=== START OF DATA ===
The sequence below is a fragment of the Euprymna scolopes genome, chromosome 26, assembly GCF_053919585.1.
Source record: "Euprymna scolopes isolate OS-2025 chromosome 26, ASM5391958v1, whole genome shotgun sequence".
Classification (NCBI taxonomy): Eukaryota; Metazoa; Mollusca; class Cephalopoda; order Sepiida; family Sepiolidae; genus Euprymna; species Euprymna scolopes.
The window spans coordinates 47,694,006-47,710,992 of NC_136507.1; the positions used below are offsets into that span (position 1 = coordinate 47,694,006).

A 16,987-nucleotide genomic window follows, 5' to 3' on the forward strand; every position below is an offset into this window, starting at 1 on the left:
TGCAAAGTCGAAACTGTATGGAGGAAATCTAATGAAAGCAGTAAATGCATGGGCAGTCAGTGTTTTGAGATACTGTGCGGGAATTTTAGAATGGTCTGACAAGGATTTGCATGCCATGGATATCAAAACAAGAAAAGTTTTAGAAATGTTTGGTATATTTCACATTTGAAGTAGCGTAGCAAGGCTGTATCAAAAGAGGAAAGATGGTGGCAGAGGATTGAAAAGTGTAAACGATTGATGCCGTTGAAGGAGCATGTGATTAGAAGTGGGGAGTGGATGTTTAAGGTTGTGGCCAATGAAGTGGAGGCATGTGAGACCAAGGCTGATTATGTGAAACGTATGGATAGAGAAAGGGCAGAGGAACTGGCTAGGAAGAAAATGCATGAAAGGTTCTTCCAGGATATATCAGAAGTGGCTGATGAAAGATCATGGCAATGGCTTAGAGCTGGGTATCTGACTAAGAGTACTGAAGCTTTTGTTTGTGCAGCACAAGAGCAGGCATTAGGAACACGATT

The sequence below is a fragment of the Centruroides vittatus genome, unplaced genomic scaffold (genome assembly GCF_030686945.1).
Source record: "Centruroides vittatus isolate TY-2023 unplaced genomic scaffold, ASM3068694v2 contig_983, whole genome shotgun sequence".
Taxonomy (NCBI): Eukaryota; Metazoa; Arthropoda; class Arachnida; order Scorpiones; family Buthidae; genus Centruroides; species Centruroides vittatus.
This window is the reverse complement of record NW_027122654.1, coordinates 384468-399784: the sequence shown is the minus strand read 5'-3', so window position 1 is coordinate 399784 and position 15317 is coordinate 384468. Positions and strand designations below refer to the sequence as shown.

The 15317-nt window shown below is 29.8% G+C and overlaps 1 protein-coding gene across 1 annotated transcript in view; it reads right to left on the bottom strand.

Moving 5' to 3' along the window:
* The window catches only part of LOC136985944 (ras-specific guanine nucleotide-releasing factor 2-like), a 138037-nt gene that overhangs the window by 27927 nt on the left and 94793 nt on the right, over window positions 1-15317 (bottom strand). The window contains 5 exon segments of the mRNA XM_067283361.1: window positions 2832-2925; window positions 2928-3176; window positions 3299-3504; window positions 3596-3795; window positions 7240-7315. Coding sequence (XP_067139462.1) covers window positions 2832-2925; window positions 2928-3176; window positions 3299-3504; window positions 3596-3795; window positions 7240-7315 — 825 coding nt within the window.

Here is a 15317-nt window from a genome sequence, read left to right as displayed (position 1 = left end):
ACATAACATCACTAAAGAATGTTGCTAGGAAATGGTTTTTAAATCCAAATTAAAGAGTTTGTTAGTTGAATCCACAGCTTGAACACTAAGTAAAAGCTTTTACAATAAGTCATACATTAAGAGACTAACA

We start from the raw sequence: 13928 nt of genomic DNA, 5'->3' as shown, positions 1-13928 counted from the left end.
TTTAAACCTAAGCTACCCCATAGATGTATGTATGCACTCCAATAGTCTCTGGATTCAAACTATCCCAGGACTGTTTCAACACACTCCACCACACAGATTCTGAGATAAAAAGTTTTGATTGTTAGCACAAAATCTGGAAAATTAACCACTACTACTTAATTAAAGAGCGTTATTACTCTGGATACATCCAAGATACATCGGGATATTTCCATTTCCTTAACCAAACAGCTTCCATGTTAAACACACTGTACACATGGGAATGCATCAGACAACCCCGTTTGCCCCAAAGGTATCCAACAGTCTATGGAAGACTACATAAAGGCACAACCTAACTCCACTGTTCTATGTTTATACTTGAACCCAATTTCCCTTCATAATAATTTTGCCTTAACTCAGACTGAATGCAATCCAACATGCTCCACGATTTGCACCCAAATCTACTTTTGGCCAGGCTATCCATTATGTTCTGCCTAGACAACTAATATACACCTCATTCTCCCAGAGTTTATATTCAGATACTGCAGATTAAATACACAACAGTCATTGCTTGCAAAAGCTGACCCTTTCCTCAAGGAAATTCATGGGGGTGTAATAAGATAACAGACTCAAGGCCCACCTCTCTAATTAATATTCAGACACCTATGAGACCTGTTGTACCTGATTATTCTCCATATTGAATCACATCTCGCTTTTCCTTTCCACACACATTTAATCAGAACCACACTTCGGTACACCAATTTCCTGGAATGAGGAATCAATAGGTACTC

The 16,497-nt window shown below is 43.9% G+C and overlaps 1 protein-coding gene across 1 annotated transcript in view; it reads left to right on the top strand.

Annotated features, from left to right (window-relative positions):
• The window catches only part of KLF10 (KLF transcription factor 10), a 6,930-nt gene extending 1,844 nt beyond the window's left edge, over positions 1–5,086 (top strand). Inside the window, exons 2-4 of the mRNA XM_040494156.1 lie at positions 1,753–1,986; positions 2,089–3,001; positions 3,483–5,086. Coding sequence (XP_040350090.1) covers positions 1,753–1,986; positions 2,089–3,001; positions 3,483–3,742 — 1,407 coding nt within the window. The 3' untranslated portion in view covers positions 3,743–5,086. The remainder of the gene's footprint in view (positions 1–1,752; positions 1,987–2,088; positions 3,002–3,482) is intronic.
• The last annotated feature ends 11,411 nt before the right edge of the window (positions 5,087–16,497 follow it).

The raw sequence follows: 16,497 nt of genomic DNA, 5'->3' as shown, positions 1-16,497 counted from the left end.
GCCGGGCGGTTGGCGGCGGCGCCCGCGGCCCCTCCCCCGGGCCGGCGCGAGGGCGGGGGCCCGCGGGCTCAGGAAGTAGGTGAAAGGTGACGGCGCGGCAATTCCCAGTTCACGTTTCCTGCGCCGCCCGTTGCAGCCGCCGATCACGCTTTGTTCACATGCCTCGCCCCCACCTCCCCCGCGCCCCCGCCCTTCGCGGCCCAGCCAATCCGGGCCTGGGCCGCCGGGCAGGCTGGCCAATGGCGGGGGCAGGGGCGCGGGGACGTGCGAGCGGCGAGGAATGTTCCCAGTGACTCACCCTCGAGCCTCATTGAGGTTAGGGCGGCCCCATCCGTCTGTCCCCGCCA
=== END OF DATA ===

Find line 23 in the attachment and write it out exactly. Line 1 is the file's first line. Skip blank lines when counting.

GCCGGGCGGTTGGCGGCGGCGCCCGCGGCCCCTCCCCCGGGCCGGCGCGAGGGCGGGGGCCCGCGGGCTCAGGAAGTAGGTGAAAGGTGACGGCGCGGCAATTCCCAGTTCACGTTTCCTGCGCCGCCCGTTGCAGCCGCCGATCACGCTTTGTTCACATGCCTCGCCCCCACCTCCCCCGCGCCCCCGCCCTTCGCGGCCCAGCCAATCCGGGCCTGGGCCGCCGGGCAGGCTGGCCAATGGCGGGGGCAGGGGCGCGGGGACGTGCGAGCGGCGAGGAATGTTCCCAGTGACTCACCCTCGAGCCTCATTGAGGTTAGGGCGGCCCCATCCGTCTGTCCCCGCCA